Studies conducted in historical populations and developing countries have evidenced the existence of clustering in infant deaths, which could be related to genetic inheritance, early life exposures, and/or to social and cultural factors such as education, socioeconomic status or parental care. A transmission of death clustering has also been found across generations.
This contribution is part of an international comparative initiative with the aim to assess the analytical power of the Intermediate Data Structure (IDS) in a study of possible intergenerational transmissions of death in infancy. An evaluation of the data in applied research will be useful for further development of the IDS structure and for its future use in comparative research. An additional methodological aim for this part of the study is to evaluate and compare different models for statistical analysis of intergenerational transfers.
The Intermediate Data Structure (IDS) provides a common structure for storing and sharing historical demographic data. The structure also facilitates the construction of different open-access software to extract information from these tables and construct new variables. The article Using the Intermediate Data Structure (IDS) to Construct Files for Analysis (Quaranta 2015) presented a series of concepts and programs that allow the user to construct a rectangular episodes file for longitudinal statistical analysis using data stored in the IDS.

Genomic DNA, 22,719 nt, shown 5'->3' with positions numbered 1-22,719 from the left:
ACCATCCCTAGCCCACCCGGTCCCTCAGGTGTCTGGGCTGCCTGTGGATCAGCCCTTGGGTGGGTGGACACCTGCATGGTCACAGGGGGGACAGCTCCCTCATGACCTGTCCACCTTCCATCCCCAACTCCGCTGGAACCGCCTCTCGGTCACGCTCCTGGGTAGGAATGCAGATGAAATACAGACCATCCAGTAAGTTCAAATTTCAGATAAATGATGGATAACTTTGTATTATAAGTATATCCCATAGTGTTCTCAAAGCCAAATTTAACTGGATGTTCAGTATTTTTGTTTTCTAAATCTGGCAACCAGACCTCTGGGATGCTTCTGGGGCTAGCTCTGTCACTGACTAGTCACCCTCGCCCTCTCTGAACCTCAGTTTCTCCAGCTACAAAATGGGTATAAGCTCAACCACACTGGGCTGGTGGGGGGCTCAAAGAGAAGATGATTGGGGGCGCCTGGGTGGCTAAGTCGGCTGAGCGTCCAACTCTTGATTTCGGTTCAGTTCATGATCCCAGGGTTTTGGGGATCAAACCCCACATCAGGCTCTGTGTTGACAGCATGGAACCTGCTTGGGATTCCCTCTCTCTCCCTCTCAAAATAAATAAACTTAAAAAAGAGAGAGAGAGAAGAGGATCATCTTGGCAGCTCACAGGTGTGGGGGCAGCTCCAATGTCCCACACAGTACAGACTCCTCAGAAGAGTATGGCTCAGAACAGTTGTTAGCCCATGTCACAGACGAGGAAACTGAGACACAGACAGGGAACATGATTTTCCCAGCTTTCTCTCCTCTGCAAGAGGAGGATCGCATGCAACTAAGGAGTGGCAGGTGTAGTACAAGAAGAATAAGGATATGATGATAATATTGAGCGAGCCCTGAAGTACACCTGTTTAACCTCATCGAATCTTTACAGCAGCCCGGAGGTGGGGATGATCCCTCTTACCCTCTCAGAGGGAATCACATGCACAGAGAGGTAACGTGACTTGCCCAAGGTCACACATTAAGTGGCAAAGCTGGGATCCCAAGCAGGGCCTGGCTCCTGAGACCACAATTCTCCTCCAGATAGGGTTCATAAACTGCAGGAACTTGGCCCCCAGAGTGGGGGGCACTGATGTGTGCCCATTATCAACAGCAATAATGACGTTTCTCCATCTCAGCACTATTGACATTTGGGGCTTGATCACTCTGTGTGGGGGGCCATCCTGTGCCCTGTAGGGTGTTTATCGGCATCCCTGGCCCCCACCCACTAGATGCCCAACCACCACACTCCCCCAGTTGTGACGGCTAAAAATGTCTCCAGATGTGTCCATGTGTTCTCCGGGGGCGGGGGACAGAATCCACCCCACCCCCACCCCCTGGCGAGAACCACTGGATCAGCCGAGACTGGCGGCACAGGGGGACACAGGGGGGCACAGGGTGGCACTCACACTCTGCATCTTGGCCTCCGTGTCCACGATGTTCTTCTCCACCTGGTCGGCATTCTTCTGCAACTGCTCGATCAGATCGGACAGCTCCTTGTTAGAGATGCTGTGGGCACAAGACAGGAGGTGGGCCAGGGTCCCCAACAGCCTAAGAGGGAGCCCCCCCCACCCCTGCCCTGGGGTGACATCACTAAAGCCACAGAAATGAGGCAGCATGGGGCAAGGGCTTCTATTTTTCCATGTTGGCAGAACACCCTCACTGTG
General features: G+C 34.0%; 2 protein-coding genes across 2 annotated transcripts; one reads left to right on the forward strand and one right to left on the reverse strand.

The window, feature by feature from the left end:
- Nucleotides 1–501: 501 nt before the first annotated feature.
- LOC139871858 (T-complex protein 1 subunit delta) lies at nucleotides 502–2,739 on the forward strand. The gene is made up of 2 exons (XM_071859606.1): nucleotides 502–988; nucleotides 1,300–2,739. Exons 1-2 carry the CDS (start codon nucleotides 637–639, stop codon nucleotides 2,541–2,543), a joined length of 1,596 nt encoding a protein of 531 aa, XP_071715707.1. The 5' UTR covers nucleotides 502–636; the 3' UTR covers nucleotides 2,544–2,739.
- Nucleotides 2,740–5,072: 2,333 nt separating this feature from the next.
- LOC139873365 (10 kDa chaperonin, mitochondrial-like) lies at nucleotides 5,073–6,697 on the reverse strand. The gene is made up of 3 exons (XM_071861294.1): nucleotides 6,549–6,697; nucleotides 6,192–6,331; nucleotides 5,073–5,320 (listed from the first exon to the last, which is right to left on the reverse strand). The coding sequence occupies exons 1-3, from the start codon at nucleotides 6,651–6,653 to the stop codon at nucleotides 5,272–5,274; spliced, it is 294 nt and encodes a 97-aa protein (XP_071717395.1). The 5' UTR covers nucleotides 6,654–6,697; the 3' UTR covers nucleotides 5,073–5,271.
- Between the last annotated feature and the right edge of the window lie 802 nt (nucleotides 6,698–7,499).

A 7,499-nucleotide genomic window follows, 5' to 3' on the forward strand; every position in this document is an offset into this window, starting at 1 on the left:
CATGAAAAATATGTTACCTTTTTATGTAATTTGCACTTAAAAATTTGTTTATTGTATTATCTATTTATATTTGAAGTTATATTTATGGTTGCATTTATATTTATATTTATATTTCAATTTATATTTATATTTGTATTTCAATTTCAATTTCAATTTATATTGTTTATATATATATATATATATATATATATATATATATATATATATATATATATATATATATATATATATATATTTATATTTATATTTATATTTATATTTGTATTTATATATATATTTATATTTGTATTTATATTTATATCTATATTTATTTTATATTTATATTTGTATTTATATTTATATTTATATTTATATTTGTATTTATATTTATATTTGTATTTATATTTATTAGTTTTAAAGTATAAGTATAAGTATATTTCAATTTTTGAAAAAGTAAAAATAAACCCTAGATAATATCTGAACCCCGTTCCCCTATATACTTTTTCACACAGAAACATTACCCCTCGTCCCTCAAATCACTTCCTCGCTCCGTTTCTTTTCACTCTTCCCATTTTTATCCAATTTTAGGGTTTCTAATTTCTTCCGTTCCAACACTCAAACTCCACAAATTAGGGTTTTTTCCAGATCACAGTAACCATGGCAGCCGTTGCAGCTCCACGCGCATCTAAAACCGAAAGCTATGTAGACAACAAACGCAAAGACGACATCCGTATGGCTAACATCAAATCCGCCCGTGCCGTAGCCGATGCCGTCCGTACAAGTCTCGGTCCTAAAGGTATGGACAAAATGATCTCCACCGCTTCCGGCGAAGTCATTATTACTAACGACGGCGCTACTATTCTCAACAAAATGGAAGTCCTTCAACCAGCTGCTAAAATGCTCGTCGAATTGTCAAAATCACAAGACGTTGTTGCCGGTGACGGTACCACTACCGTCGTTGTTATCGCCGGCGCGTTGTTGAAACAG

The use of longitudinal historical micro-level demographic data for research presents many challenges. The Intermediate Data Structure (IDS) was developed to try to solve some of these challenges by facilitating the storing and sharing of such data. This article proposes an extension to the IDS, which allows the standardization and storage of constructed variables. It also describes how to produce a rectangular episodes file for statistical analysis from data stored in the IDS and presents programs developed for such purpose.